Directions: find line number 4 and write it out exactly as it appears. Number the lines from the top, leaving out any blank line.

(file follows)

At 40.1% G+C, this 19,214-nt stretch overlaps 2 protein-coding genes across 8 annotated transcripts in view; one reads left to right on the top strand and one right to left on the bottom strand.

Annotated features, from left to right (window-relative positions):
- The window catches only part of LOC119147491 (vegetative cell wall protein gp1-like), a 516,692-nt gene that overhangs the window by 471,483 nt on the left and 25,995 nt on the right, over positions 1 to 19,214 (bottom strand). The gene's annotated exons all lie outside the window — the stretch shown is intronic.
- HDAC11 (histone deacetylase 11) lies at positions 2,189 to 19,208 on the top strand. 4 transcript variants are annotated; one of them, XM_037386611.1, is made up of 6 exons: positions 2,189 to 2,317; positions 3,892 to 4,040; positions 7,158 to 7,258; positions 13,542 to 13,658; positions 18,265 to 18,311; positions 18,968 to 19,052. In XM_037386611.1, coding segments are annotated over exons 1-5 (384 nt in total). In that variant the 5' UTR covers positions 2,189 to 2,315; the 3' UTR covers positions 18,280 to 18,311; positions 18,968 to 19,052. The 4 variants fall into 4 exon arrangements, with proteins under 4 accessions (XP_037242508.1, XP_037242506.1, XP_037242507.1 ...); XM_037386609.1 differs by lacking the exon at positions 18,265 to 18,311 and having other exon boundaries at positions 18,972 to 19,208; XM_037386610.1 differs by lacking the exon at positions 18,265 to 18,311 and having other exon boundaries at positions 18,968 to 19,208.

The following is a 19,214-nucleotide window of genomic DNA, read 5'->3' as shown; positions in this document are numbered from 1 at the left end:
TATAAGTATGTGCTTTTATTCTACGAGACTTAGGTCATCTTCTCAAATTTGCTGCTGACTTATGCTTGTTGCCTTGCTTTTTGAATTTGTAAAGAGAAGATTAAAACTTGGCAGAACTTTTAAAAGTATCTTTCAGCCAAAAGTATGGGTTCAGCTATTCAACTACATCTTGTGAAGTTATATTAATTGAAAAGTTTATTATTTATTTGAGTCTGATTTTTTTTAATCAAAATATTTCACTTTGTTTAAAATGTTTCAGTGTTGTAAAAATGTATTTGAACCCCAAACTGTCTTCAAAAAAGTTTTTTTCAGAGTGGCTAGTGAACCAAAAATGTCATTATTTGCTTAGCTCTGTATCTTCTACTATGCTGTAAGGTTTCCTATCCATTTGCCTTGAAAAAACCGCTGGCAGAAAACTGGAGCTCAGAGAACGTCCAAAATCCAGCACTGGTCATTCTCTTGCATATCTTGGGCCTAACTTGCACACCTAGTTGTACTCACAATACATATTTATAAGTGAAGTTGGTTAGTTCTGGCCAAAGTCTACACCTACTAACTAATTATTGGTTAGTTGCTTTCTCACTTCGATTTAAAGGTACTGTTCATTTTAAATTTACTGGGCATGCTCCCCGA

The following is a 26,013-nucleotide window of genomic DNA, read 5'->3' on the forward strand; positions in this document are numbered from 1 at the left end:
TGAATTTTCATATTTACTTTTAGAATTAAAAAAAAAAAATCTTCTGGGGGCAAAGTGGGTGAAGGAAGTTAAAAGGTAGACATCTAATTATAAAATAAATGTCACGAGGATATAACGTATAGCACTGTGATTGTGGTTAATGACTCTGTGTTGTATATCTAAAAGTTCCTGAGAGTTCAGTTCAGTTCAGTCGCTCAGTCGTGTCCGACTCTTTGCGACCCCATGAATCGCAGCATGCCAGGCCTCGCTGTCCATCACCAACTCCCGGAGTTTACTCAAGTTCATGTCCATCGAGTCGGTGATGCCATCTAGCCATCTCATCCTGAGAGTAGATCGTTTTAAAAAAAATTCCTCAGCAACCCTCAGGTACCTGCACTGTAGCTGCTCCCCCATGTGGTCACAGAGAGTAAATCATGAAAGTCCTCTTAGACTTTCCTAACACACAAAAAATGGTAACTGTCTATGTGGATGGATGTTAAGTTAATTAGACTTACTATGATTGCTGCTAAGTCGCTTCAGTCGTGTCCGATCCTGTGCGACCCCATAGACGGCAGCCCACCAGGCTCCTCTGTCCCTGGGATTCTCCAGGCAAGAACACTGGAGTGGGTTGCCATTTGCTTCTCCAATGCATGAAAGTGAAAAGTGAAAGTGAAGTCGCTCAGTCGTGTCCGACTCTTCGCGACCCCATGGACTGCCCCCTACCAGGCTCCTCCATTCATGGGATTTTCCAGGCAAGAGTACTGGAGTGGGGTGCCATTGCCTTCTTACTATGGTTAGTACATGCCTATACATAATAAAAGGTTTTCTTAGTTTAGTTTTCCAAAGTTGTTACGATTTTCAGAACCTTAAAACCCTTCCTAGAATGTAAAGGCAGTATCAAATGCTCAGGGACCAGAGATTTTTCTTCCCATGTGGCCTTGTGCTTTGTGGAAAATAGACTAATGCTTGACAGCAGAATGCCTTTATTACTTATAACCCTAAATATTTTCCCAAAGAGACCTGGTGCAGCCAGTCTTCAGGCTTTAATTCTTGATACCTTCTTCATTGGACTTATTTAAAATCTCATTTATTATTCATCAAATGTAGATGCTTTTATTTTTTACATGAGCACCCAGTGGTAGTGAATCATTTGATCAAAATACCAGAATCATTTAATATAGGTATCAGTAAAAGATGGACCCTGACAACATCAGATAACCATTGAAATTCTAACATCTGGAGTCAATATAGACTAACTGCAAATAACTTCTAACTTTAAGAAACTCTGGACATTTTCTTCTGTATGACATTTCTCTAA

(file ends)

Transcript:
- HDAC11 (histone deacetylase 11) lies at positions 2,189 to 19,208 on the top strand. 4 transcript variants are annotated; one of them, XM_037386611.1, is made up of 6 exons: positions 2,189 to 2,317; positions 3,892 to 4,040; positions 7,158 to 7,258; positions 13,542 to 13,658; positions 18,265 to 18,311; positions 18,968 to 19,052. In XM_037386611.1, coding segments are annotated over exons 1-5 (384 nt in total). In that variant the 5' UTR covers positions 2,189 to 2,315; the 3' UTR covers positions 18,280 to 18,311; positions 18,968 to 19,052. The 4 variants fall into 4 exon arrangements, with proteins under 4 accessions (XP_037242508.1, XP_037242506.1, XP_037242507.1 ...); XM_037386609.1 differs by lacking the exon at positions 18,265 to 18,311 and having other exon boundaries at positions 18,972 to 19,208; XM_037386610.1 differs by lacking the exon at positions 18,265 to 18,311 and having other exon boundaries at positions 18,968 to 19,208.